The relationship between Pearl and the other Raksura is fascinating, because there are tensions. Pearl is a queen who has her own opinions about many things and her vision of how things should be may clash with the others. She has good days and bad days with some of the other Raksura. The loss of her consort seems to have affected her greatly and she hasn't recovered from it.

Rorra is an interesting character, because she's a sealing and can produce different scents that may be recognised by others. She has lost a set of fins and has been changed by a healer to be able to breath air at all times. She has found work with Callumkal.

Kalam is also an interesting character, because he's of different race and has recently chosen his gender. He hasn't yet learned to be wary of strangers, but is interested in exploring places.

I also liked the way the author wrote about Delin, Vendoin and Callumkal. In my opinion, she writes fluently about them.

It was fascinating to read about the forerunners and their secrets, because the Raksura and the Fell come from this ancient species. The forerunners are a mystery to the Raksura, because nobody knows anything about them.

It's nice that the author writes fluently and maturely about the sex life of the Raksura. Their different kind of biology allows them to have easy, friendly and casual sex. Breeding may be a serious business because of the various bloodlines, but sex is an altogether different matter.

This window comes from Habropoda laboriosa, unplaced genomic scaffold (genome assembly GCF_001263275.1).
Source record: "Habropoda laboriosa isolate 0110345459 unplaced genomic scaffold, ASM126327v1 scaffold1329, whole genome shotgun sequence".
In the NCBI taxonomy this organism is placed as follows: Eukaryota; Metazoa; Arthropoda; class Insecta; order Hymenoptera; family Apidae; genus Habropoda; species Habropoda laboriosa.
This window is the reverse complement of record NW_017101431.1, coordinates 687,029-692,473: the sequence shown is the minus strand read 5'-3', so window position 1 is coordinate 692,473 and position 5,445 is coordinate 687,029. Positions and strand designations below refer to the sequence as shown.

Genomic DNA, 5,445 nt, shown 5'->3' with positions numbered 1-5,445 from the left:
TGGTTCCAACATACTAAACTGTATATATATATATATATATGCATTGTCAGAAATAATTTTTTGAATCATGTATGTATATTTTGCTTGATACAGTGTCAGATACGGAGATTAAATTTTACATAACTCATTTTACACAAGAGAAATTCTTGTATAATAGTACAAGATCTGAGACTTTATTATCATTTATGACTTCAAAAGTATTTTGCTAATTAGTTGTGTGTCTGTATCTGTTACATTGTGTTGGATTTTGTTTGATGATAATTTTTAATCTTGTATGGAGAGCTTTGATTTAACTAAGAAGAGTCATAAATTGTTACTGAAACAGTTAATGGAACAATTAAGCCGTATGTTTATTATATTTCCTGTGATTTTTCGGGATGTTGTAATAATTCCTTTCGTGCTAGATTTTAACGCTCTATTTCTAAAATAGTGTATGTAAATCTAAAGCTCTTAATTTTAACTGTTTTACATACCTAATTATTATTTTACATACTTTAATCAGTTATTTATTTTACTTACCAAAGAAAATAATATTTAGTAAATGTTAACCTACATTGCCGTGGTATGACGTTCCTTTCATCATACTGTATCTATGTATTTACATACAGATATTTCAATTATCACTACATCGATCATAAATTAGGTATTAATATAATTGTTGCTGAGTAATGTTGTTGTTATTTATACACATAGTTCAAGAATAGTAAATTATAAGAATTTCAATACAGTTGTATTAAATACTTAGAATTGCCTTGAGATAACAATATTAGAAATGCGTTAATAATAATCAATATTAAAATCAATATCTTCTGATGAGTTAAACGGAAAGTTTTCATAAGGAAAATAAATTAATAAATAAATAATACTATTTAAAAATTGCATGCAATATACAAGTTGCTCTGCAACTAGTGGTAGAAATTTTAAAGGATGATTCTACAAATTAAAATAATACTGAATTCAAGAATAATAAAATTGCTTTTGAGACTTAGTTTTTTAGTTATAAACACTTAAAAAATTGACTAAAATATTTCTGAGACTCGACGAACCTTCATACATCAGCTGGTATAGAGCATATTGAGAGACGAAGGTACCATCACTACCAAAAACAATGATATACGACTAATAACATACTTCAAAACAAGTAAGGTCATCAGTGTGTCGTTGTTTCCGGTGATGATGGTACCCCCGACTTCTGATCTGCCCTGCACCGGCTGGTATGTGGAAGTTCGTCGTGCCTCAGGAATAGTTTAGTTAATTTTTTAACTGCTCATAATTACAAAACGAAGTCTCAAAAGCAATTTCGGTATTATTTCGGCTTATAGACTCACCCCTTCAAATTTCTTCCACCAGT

The author also writes well about a species that chooses their gender when they're near maturity. I think it's great that she has created this kind of species, because it's difficult to find something like this in other fantasy novels.

Reading about the shared dream was very intriguing for me, because it had never happened before to the Raksura. They were aware of the fact it's theoretically possible for it to happen, but nobody had ever experienced it and knew nothing about it. They were worried about the dream, because it predicted doom for them in the form of the Fell attacking the Reaches.

I enjoyed reading about the voyage to the ancient city, because the author wrote well about it. It was genuinely intriguing to read about how Moon and the others travelled to the ancient on the flying boat and what they encountered during the voyage. I'm aware of the fact that there are readers out there who are used to constant action scenes and think that novels containing long voyages may be boring to read. I can say to these readers that there's nothing boring about the voyage in this novel, because the author's writing will keep you absorbed in the story.

The ancient city is a magnificent and mysterious sight. It will please readers who enjoy reading adventure stories that feature old and possibly dangerous cities. It was nice to read about how the Raksura tried to enter the city, because they feared that the Fell might spy on them. There's a wonderful sense of mystery in this novel, because the Raksura don't know what they may find in the city.

Just like in the previous novels, the fight scenes with the Fell are admirably executed and fresh. When you read about how the Raksura fight against the Fell, you'll be able to feel how much they hate and distrust the Fell.